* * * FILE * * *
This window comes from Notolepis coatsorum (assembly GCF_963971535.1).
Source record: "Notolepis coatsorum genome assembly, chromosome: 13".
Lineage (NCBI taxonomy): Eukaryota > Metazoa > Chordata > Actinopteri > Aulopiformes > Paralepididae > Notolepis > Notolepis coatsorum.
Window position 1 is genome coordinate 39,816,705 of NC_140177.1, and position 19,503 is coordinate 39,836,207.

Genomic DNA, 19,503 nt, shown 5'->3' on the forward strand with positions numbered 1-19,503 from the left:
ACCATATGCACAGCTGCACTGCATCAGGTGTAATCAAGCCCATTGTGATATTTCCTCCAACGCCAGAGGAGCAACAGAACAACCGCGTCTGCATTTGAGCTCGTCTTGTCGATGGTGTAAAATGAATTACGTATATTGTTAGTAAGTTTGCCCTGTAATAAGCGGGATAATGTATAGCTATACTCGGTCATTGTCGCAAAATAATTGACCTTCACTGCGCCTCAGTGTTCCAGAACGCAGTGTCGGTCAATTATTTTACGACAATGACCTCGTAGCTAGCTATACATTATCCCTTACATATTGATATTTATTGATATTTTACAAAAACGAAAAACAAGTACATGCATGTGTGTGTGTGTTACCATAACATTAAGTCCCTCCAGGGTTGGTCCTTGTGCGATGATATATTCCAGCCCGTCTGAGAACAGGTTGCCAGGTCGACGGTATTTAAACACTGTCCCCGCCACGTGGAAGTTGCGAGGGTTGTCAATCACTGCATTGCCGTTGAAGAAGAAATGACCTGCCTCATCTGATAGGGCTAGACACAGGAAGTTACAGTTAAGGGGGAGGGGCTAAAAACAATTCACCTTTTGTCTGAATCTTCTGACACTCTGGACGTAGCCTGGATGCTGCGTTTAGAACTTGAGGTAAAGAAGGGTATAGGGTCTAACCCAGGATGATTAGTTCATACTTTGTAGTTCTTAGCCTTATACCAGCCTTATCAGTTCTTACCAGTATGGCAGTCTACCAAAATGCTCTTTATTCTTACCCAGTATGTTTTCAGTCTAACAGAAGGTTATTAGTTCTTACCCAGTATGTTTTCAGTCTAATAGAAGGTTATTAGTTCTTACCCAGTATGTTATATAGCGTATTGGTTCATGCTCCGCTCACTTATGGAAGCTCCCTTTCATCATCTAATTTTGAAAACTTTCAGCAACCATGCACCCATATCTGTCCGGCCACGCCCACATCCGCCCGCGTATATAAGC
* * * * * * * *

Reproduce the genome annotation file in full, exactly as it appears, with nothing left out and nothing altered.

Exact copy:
This window comes from Notolepis coatsorum (assembly GCF_963971535.1).
Source record: "Notolepis coatsorum genome assembly, chromosome: 13".
Lineage (NCBI taxonomy): Eukaryota > Metazoa > Chordata > Actinopteri > Aulopiformes > Paralepididae > Notolepis > Notolepis coatsorum.
Window position 1 is genome coordinate 39,816,705 of NC_140177.1, and position 19,503 is coordinate 39,836,207.

Genomic DNA, 19,503 nt, shown 5'->3' on the forward strand with positions numbered 1-19,503 from the left:
ACCATATGCACAGCTGCACTGCATCAGGTGTAATCAAGCCCATTGTGATATTTCCTCCAACGCCAGAGGAGCAACAGAACAACCGCGTCTGCATTTGAGCTCGTCTTGTCGATGGTGTAAAATGAATTACGTATATTGTTAGTAAGTTTGCCCTGTAATAAGCGGGATAATGTATAGCTATACTCGGTCATTGTCGCAAAATAATTGACCTTCACTGCGCCTCAGTGTTCCAGAACGCAGTGTCGGTCAATTATTTTACGACAATGACCTCGTAGCTAGCTATACATTATCCCTTACATATTGATATTTATTGATATTTTACAAAAACGAAAAACAAGTACATGCATGTGTGTGTGTGTTACCATAACATTAAGTCCCTCCAGGGTTGGTCCTTGTGCGATGATATATTCCAGCCCGTCTGAGAACAGGTTGCCAGGTCGACGGTATTTAAACACTGTCCCCGCCACGTGGAAGTTGCGAGGGTTGTCAATCACTGCATTGCCGTTGAAGAAGAAATGACCTGCCTCATCTGATAGGGCTAGACACAGGAAGTTACAGTTAAGGGGGAGGGGCTAAAAACAATTCACCTTTTGTCTGAATCTTCTGACACTCTGGACGTAGCCTGGATGCTGCGTTTAGAACTTGAGGTAAAGAAGGGTATAGGGTCTAACCCAGGATGATTAGTTCATACTTTGTAGTTCTTAGCCTTATACCAGCCTTATCAGTTCTTACCAGTATGGCAGTCTACCAAAATGCTCTTTATTCTTACCCAGTATGTTTTCAGTCTAACAGAAGGTTATTAGTTCTTACCCAGTATGTTTTCAGTCTAATAGAAGGTTATTAGTTCTTACCCAGTATGTTATATAGCGTATTGGTTCATGCTCCGCTCACTTATGGAAGCTCCCTTTCATCATCTAATTTTGAAAACTTTCAGCAACCATGCACCCATATCTGTCCGGCCACGCCCACATCCGCCCGCGTATATAAGC